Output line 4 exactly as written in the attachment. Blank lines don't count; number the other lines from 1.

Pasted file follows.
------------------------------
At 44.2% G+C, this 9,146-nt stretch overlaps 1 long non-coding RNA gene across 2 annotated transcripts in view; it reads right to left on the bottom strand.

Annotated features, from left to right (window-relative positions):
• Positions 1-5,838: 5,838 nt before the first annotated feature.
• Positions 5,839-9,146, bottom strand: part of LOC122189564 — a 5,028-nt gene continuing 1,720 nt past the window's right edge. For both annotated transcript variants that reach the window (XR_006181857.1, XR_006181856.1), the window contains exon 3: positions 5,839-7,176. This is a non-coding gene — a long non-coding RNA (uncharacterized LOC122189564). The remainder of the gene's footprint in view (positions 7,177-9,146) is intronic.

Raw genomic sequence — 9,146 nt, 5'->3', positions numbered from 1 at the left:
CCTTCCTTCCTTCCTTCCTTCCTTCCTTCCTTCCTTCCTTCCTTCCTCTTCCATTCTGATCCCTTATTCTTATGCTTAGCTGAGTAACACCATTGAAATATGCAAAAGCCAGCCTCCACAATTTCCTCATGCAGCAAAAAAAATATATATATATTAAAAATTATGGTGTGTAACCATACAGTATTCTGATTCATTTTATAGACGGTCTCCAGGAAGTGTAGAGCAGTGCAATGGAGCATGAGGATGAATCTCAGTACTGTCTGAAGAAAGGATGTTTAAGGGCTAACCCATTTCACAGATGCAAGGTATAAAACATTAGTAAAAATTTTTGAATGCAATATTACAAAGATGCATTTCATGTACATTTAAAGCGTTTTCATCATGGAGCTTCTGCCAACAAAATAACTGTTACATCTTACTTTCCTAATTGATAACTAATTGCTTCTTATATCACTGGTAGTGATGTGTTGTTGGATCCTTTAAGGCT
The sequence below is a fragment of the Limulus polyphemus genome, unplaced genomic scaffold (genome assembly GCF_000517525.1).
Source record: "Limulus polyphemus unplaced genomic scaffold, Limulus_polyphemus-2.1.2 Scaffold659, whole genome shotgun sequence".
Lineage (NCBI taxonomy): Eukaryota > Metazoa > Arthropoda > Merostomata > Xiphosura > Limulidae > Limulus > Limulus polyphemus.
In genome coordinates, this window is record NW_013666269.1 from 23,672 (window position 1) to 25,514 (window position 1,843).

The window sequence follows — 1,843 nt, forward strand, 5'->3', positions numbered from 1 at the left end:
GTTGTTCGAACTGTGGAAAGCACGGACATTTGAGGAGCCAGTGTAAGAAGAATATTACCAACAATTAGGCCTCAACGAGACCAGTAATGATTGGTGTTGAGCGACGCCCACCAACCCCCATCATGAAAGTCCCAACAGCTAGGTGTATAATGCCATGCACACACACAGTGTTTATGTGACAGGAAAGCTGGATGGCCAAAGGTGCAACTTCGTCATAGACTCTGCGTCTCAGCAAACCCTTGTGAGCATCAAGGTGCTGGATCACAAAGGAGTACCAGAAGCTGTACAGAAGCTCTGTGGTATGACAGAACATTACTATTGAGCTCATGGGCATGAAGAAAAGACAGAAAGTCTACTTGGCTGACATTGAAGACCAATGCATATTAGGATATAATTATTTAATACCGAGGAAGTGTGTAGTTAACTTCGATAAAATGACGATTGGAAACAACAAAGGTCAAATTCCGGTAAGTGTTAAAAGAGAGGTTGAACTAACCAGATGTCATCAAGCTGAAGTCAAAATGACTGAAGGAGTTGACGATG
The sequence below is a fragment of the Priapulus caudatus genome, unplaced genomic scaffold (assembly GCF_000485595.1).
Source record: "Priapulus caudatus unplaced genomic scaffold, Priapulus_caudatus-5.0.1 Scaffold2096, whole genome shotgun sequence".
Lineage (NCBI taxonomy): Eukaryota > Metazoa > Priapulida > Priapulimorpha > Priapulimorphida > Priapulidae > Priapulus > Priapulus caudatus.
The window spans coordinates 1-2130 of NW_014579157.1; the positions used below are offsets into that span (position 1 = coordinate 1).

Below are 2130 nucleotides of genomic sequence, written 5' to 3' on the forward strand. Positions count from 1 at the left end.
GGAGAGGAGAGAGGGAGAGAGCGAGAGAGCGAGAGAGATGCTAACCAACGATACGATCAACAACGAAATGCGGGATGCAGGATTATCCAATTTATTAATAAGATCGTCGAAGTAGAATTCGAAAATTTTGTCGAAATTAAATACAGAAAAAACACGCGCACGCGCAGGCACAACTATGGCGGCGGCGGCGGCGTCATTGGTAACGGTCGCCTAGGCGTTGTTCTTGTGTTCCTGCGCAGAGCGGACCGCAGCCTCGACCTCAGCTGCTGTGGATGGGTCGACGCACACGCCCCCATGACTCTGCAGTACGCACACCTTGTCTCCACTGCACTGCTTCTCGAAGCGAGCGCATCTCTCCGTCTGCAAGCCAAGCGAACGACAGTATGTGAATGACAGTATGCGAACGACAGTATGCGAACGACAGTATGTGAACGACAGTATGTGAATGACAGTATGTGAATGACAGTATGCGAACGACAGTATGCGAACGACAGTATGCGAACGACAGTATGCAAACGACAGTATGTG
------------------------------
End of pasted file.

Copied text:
• Positions 5,839-9,146, bottom strand: part of LOC122189564 — a 5,028-nt gene continuing 1,720 nt past the window's right edge. For both annotated transcript variants that reach the window (XR_006181857.1, XR_006181856.1), the window contains exon 3: positions 5,839-7,176. This is a non-coding gene — a long non-coding RNA (uncharacterized LOC122189564). The remainder of the gene's footprint in view (positions 7,177-9,146) is intronic.